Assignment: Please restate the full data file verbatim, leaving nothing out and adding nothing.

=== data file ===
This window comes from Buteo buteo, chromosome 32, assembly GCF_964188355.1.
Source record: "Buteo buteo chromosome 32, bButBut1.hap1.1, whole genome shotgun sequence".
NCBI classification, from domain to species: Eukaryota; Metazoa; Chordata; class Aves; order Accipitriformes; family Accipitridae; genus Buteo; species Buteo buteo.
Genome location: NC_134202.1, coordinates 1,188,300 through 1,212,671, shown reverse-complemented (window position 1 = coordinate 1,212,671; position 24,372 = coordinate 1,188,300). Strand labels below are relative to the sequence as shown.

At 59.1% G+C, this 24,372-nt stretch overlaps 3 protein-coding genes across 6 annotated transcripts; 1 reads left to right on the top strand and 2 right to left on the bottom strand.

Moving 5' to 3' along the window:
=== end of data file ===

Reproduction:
This window comes from Buteo buteo, chromosome 32, assembly GCF_964188355.1.
Source record: "Buteo buteo chromosome 32, bButBut1.hap1.1, whole genome shotgun sequence".
NCBI classification, from domain to species: Eukaryota; Metazoa; Chordata; class Aves; order Accipitriformes; family Accipitridae; genus Buteo; species Buteo buteo.
Genome location: NC_134202.1, coordinates 1,188,300 through 1,212,671, shown reverse-complemented (window position 1 = coordinate 1,212,671; position 24,372 = coordinate 1,188,300). Strand labels below are relative to the sequence as shown.

At 59.1% G+C, this 24,372-nt stretch overlaps 3 protein-coding genes across 6 annotated transcripts; 1 reads left to right on the top strand and 2 right to left on the bottom strand.

Moving 5' to 3' along the window: